Austerity versus growth becomes a common theme in Europe
There’s never a dull moment in Europe these days. Whether it’s France, Greece, Spain or the Netherlands, Europe continues to make headlines daily, and investors want to know what it all means. At the moment, many Europeans are having second-thoughts about the austerity measures their leaders have agreed to.
France is a perfect example of a country that just said “no” to austerity as the sole solution to the current problem. In an early-May French presidential election, Nicholas Sarkozy lost power to socialist rival Francois Hollande. The main campaign issue came down to a simple question: Did the country need more austerity or more growth? We know now that the French people rejected the austerity policies pursued by Sarkozy that cut debts and budgets at a time when Hollande argued that further economic stimulus was needed.1
Of course, the situation in France isn’t unique. All across the Eurozone politicians, policy-makers and people are debating the best way to move forward. Greece is also questioning its previous commitments. It’s a delicate balancing act that these nations face, and it’s too early to say what the outcome will be. There are more elections to come this summer and more arguments to be made in the growth versus austerity debate.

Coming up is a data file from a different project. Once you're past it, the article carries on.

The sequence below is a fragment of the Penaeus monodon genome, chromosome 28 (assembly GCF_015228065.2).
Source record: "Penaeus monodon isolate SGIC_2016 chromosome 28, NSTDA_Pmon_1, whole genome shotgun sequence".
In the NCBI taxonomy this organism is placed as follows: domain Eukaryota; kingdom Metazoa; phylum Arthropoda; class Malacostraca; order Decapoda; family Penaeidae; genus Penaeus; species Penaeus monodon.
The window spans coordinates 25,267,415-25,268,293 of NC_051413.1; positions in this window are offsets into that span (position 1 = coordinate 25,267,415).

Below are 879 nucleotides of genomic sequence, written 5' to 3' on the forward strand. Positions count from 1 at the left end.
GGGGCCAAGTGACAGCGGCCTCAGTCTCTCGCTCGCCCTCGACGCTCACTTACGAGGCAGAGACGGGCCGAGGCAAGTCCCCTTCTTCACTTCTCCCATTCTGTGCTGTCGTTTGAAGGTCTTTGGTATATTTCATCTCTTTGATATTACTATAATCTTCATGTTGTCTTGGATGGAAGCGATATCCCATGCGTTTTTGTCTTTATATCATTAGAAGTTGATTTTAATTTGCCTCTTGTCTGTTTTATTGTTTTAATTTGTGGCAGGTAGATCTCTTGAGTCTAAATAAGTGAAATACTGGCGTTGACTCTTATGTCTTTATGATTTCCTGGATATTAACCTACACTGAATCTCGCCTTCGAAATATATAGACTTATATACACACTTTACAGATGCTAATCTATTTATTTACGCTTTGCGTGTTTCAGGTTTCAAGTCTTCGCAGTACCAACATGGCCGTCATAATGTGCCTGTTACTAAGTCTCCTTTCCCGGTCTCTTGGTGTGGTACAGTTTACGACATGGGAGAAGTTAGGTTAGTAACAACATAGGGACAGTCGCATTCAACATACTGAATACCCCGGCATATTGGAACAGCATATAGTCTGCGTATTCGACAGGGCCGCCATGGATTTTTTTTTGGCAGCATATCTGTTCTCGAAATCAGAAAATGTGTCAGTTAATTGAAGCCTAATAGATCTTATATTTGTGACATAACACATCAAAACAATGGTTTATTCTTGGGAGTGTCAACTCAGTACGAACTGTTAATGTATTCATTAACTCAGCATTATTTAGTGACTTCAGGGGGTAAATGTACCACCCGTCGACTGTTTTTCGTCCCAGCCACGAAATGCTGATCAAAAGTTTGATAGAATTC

Risks, recessions and uncertainties remain in Europe. The banking system is fragile, but we believe policy-makers will avoid a complete collapse by continuing to restructure debt and focus on long-term solutions that strike a balance between growth and austerity. Volatility will continue as markets react to the decisions and indecisions of politicians and policy-makers, but real progress has been made. And we’re hopeful that there’s more on the way.
1“Austerity faces sharper debate after European elections” by Alan Cowell and Nicholas Khulish, The New York Times, May 7, 2012.